I’m A Thin, Black Man, And That Worries My Family

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Riley Lockett has been criticized for being skinny his whole life. (Photo credit: Shawn Wen.)

Here’s what I hear from everyone in my family: “Why you so skinny?” “Boy you thin!” “Get some meat on your bones.”

I get it from my friends, too. One time I was sitting having school lunch, and when I took off my coat, my friends acted like I opened the Ark of the Covenant. “Whoa!” they asked. “Do you wear your jacket all the time to hide how thin you are?” It’s like people can’t keep their opinions to themselves.

I don’t go up to other people and say, “Geez, you look like you could lose a few pounds.” Because that would be insensitive! That would be rude!

I’m 5’8” and I weigh 125 pounds. And everyone says I look like Steve Urkel. I know I’m skinny. In a swimming suit, you can clearly see my ribs, and my butt is so boney that it almost always hurts to sit. Yet my doctor says I’m healthy, and this may come as a shock– I’m also pretty comfortable with my body.

So what’s with the constant attention on my weight?

I feel like the real issue isn’t how many pounds I weigh. It has more to do with what it means to a young black man.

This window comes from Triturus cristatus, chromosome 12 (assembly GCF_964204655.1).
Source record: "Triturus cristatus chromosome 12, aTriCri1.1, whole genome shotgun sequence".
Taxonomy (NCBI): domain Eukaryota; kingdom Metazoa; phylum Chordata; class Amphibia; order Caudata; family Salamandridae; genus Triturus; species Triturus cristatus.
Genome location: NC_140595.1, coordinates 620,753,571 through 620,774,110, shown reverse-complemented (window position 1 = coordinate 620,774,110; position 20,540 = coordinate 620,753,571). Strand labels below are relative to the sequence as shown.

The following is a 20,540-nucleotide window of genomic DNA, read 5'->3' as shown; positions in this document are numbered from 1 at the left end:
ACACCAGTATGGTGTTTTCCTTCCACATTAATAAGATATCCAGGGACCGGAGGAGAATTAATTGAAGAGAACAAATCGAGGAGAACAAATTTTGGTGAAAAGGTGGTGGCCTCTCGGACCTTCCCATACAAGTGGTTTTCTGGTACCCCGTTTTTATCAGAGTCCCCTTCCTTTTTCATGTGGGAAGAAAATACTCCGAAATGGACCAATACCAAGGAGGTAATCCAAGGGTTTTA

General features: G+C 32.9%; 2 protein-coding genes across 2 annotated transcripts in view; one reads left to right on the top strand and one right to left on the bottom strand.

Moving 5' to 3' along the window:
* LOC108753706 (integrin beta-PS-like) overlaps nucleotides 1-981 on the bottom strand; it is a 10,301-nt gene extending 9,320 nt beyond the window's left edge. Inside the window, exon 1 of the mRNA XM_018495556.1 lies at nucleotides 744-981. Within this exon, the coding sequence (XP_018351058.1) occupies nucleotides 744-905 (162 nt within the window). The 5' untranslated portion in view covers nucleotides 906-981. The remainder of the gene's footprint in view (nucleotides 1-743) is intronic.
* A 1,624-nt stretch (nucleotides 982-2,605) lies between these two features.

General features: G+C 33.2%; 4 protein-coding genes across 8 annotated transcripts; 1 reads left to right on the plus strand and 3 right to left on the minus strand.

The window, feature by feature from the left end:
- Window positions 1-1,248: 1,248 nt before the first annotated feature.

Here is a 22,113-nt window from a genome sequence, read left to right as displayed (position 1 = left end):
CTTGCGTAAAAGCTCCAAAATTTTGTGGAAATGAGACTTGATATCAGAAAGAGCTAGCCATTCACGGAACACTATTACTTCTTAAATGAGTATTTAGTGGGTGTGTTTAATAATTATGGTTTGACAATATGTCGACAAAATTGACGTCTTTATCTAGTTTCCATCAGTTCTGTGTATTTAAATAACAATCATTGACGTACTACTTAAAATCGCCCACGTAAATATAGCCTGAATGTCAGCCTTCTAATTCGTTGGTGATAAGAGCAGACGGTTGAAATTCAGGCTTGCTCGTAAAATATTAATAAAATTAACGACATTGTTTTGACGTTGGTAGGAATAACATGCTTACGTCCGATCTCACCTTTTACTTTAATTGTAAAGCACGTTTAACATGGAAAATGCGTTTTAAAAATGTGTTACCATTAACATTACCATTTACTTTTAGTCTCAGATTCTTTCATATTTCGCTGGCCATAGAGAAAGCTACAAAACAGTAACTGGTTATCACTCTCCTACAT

In my family’s minds, muscles are a kind of insurance policy against the dangers black men face. My mom is always worried that people on BART are going to target me, assume I’m easy pickings. She’s also very aware of how police see black men. My family wants me to look like I could handle myself if attacked, to be able to defend myself against bullying and harassment. They want me to be big so I’ll stand tall in the face of confrontation.

I get that that my family wants me to be safe. But at the same time, they are sending me the wrong message about what it means to be a man.

I can be a strong man with a skinny body, as long as I’m confident and comfortable with my size. I don’t need to be the toughest guy on the block. I just need to approach situations with courage and conviction.

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